Benjamin Brandtner, journalist of the Austrian newspaper DER STANDARD interviewed me a day after Ethereum Merge network update. I explained what the merge means for Bitcoin and what is preventing the largest cryptocurrency from becoming greener.
Find the original article in German HERE
Thank you Benjamin Brandtner, 16 September 2022
"Bitcoin's high energy consumption has the advantage of offering security against attacks and thus being able to guarantee stability," says blockchain expert Robby Schwertner also known as CryptoRobby
Ethereum's "merge" caused a big stir in the cryptocurrency world in recent days. Behind it is a technical software upgrade that switches the network's consensus mechanism to a proof-of-stake model. With this step, Ethereum aims above all to reduce its carbon footprint by more than 99 per cent and thus shed its image as a climate polluter. Such a reduction still seems unimaginable for industry leader Bitcoin. But why actually? DER STANDARD asked Austrian blockchain expert Robert Schwertner what the Merge means for Bitcoin and what is preventing the largest cryptocurrency from becoming greener.
STANDARD: How do you assess the Ethereum merge so far?
CRYPTOROBBY: The merge has been very successful so far, no significant problems have emerged. On the contrary, the blockchain seems to be running very stably, although it will only become apparent in the next few days whether this also applies to all applications. As with all computer programmes, some errors are very obvious, and some are very hidden, but the biggest hurdles should soon be overcome.
STANDARD: Bitcoin's market capitalisation is more than twice that of Ethereum. Shouldn't the priority be to reduce the energy consumption of the most robust cryptocurrency?
CRYPTOROBBY: Quite right, Bitcoin is now the environmental enfant terrible among blockchains. It is the most important blockchain, but it has also been a laboratory project that has evolved tremendously. I agree with the justified demand to make this blockchain more energy-efficient.
However, making Bitcoin more energy-efficient with a changeover is not failing because of the technology, but mainly because of the people involved. The resistance is very high: Bitcoin has an incredible number of miners involved, and investors rely on the stability guaranteed by energy consumption. The people involved simply don't want to give that up.
STANDARD: Do you think Ethereum can pressure Bitcoin with the Merge?
CRYPTOROBBY: Bitcoin is definitely coming under pressure. The need for explanation is there, why you can't also convert, and in terms of software, a conversion would also not be a difficult undertaking. The will is simply missing. I know two companies from my practice that have not used Ethereum so far, but are now considering using it because the network now complies with the company's guidelines. You can see that the merge is causing a change in thinking.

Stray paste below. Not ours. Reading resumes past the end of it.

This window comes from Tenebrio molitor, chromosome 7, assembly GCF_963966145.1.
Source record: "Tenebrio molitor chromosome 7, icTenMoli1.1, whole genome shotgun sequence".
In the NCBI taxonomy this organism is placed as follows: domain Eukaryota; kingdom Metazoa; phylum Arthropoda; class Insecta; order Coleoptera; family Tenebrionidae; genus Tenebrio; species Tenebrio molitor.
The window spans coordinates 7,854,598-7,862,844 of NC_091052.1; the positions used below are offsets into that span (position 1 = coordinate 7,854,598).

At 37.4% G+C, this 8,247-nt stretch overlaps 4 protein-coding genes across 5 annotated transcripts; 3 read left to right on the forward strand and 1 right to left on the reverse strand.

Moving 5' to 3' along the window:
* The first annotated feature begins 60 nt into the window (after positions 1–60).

STANDARD: What speaks against Bitcoin also switching to Proof of Stake?
CRYPTOROBBY: That's like wanting to abolish cash. Sure, it consumes a lot of energy, metal and paper. But you can't because people want it, and it's similar to Bitcoin. Bitcoin's high energy consumption has the advantage of offering security against attacks and thus being able to guarantee stability. That is precisely what investors and miners want. At the moment, I don't see a solution there.
STANDARD: Would there be realistic alternatives to switching the consensus process to reduce Bitcoin's carbon footprint?
CRYPTOROBBY: Of course, there would be intermediate solutions. Not everything has to be stored on the Bitcoin blockchain. But a major problem with Bitcoin is that there are not as many developers available as Ethereum to take this blockchain further. That is why most applications and innovations happen on Ethereum. Bitcoin has a different value. It is a store of value system. In times of high inflation, this also has its justification.
STANDARD: The US is currently the most important location for Bitcoin miners. At the same time, the US government has put a mining ban on the table in case operators do not adhere to environmental standards. What consequences could that have?
CRYPTOROBBY: That's true. In contrast, Europe no longer plays any role in bitcoin mining. Even if mining were banned there, it would have no impact. If, on the other hand, the US were to demand green mining, then bitcoin miners would either fill deserts with photovoltaics. Or they will relocate to Latin America, Asia, and perhaps even Iran. So Bitcoin is difficult to attack, and the influence of the US is limited.
STANDARD: Regarding the Ethereum merge, critics often said that Proof of Stake threatens decentralisation. But isn't Bitcoin currently also very centralised despite Proof of Work?
CRYPTOROBBY: Indeed, Bitcoin does not have ideal decentralisation. There are theoretically three large mining pools that could take over Bitcoin together. Purely theoretically, in practice I think that is out of the question, Bitcoin is very secure. With Ethereum's Proof of Stake, on the other hand, there is no danger of the currency being centralised directly, but states could indirectly influence the network via regulation of the pools.
Interview with Benjamin Brandtner / DER STANDARD, 16.09.2022 thank you 😇
Find the original interview in German HERE